Spiber was founded on this mission: to contribute to sustainable well-being. Put another way, our ultimate aim is to help create sustainable happiness for all humanity. As a company, we work to achieve this goal through the design, development, and propagation of next-generation materials and accompanying circularity solutions, thereby maximizing the role we play in shifting the global economy towards a more circular and renewable state.
One of our current areas of focus is the apparel and fashion industry. The cultural role that apparel and fashion play in society makes them important channels for people to express individuality, values, and personal image. On the other hand, this industry is said to account for the second largest amount of economic activity in the world, and its negative impact on human rights and the environment has recently come under close scrutiny.
While the apparel and fashion industry will undoubtedly play an increasingly important role in building a more personalized, creative society that respects individuality and embraces diverse values, its transition to a circular economic structure nevertheless remains imperative. The most recent forecasts predict that the global population will exceed 8.5 billion people by 2030. If the Paris Agreement is to be fulfilled, one out of every five pieces of clothing would need to be part of a recycling-oriented circular business model by that time. For this and other reasons, the fashion industry is being pressed to transform its structure across the supply chain with the help of technological innovation.
One specific proposal for reaching this goal is Biosphere Circulation, in which materials from the biosphere (such as sugars and proteins) are incorporated into industry. This approach would lead to an integrated ecosystem, uninhibited by the barriers that traditionally exist between the natural and industrial worlds.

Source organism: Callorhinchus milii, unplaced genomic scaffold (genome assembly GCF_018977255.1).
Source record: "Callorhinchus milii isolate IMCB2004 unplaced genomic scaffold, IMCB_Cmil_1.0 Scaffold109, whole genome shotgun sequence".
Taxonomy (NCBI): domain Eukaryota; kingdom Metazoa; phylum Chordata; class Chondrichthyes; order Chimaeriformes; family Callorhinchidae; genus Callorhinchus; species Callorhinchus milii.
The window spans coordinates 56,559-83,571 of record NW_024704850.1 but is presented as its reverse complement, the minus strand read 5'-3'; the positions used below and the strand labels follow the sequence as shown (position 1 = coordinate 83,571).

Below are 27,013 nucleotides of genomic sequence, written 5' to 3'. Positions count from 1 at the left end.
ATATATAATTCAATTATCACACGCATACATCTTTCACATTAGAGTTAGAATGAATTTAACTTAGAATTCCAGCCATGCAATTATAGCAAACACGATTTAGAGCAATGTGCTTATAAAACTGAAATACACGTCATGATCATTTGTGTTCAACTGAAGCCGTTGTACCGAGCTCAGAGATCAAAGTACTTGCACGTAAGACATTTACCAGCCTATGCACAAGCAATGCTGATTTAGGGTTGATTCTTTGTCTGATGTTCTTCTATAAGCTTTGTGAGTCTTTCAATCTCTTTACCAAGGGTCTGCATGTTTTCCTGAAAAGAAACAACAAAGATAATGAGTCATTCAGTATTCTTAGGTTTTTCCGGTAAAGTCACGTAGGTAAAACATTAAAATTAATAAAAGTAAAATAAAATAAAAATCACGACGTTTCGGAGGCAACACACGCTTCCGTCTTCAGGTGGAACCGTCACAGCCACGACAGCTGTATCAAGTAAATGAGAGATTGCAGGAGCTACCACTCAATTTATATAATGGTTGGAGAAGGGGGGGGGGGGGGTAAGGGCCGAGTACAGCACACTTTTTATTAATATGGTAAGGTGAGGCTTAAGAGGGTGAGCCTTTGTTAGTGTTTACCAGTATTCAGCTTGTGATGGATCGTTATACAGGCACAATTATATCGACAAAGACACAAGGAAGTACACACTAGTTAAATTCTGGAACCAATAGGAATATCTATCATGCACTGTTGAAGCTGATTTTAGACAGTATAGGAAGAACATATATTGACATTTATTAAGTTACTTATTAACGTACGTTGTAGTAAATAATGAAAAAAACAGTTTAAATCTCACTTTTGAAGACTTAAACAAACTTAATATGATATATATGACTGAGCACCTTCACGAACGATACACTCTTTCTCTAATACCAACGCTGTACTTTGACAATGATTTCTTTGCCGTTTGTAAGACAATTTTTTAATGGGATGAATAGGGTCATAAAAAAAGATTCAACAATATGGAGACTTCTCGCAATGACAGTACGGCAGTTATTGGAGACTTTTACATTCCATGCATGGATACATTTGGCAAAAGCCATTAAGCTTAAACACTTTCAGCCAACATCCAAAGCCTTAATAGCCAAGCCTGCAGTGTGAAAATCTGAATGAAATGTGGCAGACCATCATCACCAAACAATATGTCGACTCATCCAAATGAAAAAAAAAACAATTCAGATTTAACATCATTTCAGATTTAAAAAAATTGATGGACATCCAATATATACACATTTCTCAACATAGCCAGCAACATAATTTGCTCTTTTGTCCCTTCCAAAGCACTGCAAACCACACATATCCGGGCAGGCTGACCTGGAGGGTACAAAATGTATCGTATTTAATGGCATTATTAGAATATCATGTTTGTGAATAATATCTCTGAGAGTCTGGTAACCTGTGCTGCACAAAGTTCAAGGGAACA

From cotton and hemp to cashmere and silk, nature abounds with examples of diverse and fascinating materials. However, there are unavoidable costs associated with recovering and recycling products made from these materials once they reach the end of their life cycles. Until now, it has been infeasible from a business perspective to add value to recycled clothing—that is, to upcycle it—in a sustainable manner, resulting in many of these potential “resources” being disposed of in landfills or through incineration.
Brewed Protein is the key to overcoming this barrier. For 15 years, we have been examining all aspects of biospheric materials: from establishing core technologies to designing diverse and attractive materials, to the impact these materials have on the global environment during their life cycle, to the creation of a resource circulation system. Our technological foundation, with microbial fermentation (brewing) at its core, will pave the way for a variety of biomaterials to be upcycled, ushering in a new era where we can free ourselves from the concept of waste and truly become a recycling-oriented society.
Proteins are polymers made from various combinations of the 20 natural amino acids. These amino acids each have their own unique properties, and link together to form chains varying in length from just a few dozen all the way up to several thousand. Hair, skin, nails, muscles, insulin, and antibodies are all primarily made up of proteins and demonstrate noticeable differences in appearance, characteristics, and functions. Tens of thousands of different proteins exist in the human body, each with distinct compositions and amino acid sequences. Thus, the word “protein” encapsulates an enormous diversity of features and performance—a diversity that inspires us to think of proteins as a “material platform.”
If we take the 20 types of amino acids and calculate how many sequences of length 100 are possible, the result would be 20 to the power of 100. The number of atoms in the entire universe is estimated to be somewhere around the order of 10 to the power of 80, meaning the potential number of sequences a mere 100 amino acids in length already surpasses the total number of atoms in the universe by over 20 digits.
Against the background of this immense potential, the amino acid patterns underlying past and present life on Earth represent a tiny fraction of the total number of theoretical combinations. There are an enormous amount of unknown proteins not found in nature but which could result in incredible materials if adopted for industrial use. How, then, can humanity go about unlocking this untapped treasure?
We believe that the answer lies in the process of evolution, one of the most creative and innovative systems found in the biological world. Evolution happens when a variation occurs in an organism’s genetic information (that is, its DNA), overriding information that encodes a protein’s amino acid sequence. The resulting new protein gives the organism an advantageous new material, ability, or mechanism which is preferentially selected for by natural selection, allowing the organism to proliferate more than its counterparts which lack the variation.